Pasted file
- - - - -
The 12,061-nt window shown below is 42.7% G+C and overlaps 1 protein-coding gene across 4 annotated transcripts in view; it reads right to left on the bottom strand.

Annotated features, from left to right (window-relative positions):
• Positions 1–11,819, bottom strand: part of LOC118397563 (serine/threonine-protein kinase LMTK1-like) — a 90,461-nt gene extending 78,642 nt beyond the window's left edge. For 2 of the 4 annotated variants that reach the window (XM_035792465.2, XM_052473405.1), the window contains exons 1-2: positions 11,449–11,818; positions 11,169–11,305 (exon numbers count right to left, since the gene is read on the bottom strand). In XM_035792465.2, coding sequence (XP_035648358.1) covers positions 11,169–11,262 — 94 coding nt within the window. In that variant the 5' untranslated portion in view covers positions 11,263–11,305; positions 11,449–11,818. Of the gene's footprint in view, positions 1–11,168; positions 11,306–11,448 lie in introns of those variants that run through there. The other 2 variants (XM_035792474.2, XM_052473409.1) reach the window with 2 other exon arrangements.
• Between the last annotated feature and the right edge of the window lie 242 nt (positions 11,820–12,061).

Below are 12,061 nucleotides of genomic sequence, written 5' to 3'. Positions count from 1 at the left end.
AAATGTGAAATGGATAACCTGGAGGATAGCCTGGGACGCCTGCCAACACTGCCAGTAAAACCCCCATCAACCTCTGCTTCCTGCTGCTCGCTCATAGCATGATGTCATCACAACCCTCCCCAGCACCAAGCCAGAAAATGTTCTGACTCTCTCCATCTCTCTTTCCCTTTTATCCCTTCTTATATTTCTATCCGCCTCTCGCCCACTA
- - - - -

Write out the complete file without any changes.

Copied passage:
The 12,061-nt window shown below is 42.7% G+C and overlaps 1 protein-coding gene across 4 annotated transcripts in view; it reads right to left on the bottom strand.

Annotated features, from left to right (window-relative positions):
• Positions 1–11,819, bottom strand: part of LOC118397563 (serine/threonine-protein kinase LMTK1-like) — a 90,461-nt gene extending 78,642 nt beyond the window's left edge. For 2 of the 4 annotated variants that reach the window (XM_035792465.2, XM_052473405.1), the window contains exons 1-2: positions 11,449–11,818; positions 11,169–11,305 (exon numbers count right to left, since the gene is read on the bottom strand). In XM_035792465.2, coding sequence (XP_035648358.1) covers positions 11,169–11,262 — 94 coding nt within the window. In that variant the 5' untranslated portion in view covers positions 11,263–11,305; positions 11,449–11,818. Of the gene's footprint in view, positions 1–11,168; positions 11,306–11,448 lie in introns of those variants that run through there. The other 2 variants (XM_035792474.2, XM_052473409.1) reach the window with 2 other exon arrangements.
• Between the last annotated feature and the right edge of the window lie 242 nt (positions 11,820–12,061).

Below are 12,061 nucleotides of genomic sequence, written 5' to 3'. Positions count from 1 at the left end.
AAATGTGAAATGGATAACCTGGAGGATAGCCTGGGACGCCTGCCAACACTGCCAGTAAAACCCCCATCAACCTCTGCTTCCTGCTGCTCGCTCATAGCATGATGTCATCACAACCCTCCCCAGCACCAAGCCAGAAAATGTTCTGACTCTCTCCATCTCTCTTTCCCTTTTATCCCTTCTTATATTTCTATCCGCCTCTCGCCCACTA